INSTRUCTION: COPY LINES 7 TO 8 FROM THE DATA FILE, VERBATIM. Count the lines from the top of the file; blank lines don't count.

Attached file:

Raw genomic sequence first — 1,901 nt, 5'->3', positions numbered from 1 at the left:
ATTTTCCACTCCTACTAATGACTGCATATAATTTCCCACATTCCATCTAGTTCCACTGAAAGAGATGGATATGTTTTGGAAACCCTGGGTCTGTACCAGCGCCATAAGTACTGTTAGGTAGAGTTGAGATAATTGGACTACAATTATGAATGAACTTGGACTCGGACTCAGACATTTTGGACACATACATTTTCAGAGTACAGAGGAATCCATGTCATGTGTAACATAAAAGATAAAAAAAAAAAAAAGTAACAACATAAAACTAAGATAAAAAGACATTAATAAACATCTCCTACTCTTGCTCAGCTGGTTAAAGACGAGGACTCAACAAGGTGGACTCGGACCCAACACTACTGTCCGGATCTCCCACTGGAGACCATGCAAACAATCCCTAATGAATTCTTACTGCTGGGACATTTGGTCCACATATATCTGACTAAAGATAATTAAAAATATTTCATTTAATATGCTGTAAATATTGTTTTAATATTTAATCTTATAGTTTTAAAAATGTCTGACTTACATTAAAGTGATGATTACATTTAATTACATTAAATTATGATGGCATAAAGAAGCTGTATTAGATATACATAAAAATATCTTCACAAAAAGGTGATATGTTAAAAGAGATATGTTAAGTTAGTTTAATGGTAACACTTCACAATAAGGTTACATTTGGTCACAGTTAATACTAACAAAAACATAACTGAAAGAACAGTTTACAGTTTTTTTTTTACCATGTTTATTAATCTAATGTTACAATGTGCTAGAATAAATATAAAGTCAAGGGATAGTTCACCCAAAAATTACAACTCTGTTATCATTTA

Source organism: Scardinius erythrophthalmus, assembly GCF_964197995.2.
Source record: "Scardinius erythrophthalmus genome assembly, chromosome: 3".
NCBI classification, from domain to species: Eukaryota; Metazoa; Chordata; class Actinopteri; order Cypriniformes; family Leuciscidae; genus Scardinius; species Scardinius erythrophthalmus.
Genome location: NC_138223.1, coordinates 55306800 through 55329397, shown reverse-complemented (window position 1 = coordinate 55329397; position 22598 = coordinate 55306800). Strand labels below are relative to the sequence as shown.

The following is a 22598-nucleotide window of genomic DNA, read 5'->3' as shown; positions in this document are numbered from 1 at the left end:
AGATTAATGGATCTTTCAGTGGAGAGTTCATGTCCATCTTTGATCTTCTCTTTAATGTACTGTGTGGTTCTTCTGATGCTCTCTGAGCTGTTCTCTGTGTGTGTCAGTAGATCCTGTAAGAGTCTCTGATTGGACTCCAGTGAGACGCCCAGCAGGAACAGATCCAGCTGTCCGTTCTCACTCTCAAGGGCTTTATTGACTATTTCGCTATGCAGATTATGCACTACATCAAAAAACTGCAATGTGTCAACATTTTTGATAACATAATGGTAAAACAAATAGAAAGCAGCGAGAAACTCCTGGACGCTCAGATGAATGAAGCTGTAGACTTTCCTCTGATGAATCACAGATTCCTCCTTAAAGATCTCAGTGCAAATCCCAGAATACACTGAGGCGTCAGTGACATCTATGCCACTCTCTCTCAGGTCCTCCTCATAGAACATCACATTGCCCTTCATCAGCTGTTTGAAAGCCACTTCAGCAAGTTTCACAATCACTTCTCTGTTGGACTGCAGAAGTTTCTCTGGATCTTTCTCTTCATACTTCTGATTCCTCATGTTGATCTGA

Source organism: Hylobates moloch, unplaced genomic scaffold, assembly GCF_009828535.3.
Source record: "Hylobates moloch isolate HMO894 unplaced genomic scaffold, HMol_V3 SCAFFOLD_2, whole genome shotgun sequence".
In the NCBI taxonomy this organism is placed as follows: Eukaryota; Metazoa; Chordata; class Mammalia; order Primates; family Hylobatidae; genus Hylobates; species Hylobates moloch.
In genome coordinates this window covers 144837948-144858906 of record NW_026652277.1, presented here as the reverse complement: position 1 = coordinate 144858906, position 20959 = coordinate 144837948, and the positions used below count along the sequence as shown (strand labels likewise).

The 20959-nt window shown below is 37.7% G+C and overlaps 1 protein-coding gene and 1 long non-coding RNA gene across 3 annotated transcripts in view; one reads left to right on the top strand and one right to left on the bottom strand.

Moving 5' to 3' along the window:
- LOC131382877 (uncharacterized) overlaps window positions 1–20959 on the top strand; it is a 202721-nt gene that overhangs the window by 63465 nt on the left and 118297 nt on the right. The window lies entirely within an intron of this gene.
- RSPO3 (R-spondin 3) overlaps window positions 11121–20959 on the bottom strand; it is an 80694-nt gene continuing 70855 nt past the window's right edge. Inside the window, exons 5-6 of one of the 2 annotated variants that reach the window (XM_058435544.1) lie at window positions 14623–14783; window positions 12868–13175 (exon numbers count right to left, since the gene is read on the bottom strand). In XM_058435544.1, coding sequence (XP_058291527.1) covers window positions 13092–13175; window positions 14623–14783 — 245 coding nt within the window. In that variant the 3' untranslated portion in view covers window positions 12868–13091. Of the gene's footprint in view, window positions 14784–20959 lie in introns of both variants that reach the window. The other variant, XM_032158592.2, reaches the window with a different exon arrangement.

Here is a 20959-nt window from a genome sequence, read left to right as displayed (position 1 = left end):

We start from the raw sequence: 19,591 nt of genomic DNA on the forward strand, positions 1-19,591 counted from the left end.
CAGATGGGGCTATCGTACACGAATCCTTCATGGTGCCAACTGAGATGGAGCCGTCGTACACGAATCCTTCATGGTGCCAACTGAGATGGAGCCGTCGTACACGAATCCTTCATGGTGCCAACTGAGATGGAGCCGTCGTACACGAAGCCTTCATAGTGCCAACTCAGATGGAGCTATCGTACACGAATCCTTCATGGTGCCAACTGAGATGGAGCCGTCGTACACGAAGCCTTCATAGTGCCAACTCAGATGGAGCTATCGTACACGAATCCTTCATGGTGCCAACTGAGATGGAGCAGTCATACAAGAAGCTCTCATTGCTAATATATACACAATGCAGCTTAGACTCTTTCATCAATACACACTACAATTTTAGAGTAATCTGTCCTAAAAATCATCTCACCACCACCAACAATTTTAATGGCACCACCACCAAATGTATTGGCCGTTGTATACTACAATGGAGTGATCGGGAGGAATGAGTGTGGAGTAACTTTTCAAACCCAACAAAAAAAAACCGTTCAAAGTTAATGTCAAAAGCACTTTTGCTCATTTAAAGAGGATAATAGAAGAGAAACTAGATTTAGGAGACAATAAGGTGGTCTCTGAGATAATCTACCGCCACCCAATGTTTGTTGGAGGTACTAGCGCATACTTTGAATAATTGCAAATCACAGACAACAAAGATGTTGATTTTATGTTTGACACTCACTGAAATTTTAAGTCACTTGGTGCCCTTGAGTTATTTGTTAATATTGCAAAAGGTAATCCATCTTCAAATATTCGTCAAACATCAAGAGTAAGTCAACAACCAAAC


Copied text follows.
The following is a 22598-nucleotide window of genomic DNA, read 5'->3' as shown; positions in this document are numbered from 1 at the left end:
AGATTAATGGATCTTTCAGTGGAGAGTTCATGTCCATCTTTGATCTTCTCTTTAATGTACTGTGTGGTTCTTCTGATGCTCTCTGAGCTGTTCTCTGTGTGTGTCAGTAGATCCTGTAAGAGTCTCTGATTGGACTCCAGTGAGACGCCCAGCAGGAACAGATCCAGCTGTCCGTTCTCACTCTCAAGGGCTTTATTGACTATTTCGCTATGCAGATTATGCACTACATCAAAAAACTGCAATGTGTCAACATTTTTGATAACATAATGGTAAAACAAATAGAAAGCAGCGAGAAACTCCTGGACGCTCAGATGAATGAAGCTGTAGACTTTCCTCTGATGAATCACAGATTCCTCCTTAAAGATCTCAGTGCAAATCCCAGAATACACTGAGGCGTCAGTGACATCTATGCCACTCTCTCTCAGGTCCTCCTCATAGAACATCACATTGCCCTTCATCAGCTGTTTGAAAGCCACTTCAGCAAGTTTCACAATCACTTCTCTGTTGGACTGCAGAAGTTTCTCTGGATCTTTCTCTTCATACTTCTGATTCCTCATGTTGATCTGA